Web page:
What Do the Monsters in "Beowulf" Symbolize?
The monsters in "Beowulf" are all broadly symbolic of the marginal outsider in society, something to be isolated and destroyed to maintain social order. However, each monster has its own specific significance, whether drawing on biblical or mythological symbolism.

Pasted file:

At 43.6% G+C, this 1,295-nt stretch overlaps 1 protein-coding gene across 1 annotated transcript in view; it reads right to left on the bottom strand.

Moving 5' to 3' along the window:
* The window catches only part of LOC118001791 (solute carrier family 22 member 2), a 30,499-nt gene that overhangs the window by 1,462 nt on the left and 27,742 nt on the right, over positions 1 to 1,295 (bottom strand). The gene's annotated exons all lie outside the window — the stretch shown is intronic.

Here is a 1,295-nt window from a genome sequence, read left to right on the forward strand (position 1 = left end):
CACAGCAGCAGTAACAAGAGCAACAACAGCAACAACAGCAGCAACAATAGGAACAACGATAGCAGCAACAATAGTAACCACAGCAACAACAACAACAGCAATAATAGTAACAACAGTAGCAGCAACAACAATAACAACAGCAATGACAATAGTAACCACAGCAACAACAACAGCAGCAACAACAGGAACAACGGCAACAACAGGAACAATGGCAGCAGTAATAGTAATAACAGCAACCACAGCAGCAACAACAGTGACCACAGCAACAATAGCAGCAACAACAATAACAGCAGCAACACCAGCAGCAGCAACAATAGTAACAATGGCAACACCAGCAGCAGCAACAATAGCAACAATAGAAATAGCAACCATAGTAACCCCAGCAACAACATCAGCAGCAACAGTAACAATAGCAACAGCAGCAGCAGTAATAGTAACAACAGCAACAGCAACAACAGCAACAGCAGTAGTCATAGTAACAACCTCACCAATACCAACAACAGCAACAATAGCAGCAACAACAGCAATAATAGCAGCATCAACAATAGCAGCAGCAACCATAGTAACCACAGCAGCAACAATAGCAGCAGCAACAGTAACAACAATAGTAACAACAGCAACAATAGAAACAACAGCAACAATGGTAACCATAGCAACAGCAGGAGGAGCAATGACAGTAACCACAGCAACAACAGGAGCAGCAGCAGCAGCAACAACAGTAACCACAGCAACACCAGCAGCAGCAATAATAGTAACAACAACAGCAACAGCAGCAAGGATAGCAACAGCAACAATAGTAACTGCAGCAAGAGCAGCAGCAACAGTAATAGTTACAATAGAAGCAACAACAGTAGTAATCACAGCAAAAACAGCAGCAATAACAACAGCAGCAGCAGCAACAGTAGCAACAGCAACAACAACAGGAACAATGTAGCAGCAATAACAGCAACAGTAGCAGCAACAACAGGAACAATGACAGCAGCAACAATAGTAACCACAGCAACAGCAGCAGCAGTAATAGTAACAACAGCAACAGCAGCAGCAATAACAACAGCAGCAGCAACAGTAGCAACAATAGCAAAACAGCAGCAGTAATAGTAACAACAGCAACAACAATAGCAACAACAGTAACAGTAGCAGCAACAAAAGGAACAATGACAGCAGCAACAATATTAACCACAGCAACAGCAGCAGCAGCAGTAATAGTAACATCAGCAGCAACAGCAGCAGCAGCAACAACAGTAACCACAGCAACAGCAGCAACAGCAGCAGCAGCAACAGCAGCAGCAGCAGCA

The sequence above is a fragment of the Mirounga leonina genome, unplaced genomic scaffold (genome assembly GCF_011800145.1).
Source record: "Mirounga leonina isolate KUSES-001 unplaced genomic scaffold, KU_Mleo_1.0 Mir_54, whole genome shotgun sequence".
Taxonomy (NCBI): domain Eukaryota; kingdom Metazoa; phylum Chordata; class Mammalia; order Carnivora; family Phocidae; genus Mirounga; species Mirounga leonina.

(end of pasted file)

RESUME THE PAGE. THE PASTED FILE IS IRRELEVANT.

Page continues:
First, it is argued that Grendel's mother is a reference to the bible character of Cain, the son of Adam and Eve who murdered his brother Abel. Grendel, meanwhile, is thought to represent evil from the standpoint of Scandinavian mythology, meaning things like general social disorder, such as theft and killing for its own sake. The third of the three monsters in "Beowulf" is the dragon. This mythical creature has long been emblematic of sin, the slayer of which is therefore virtuous by definition.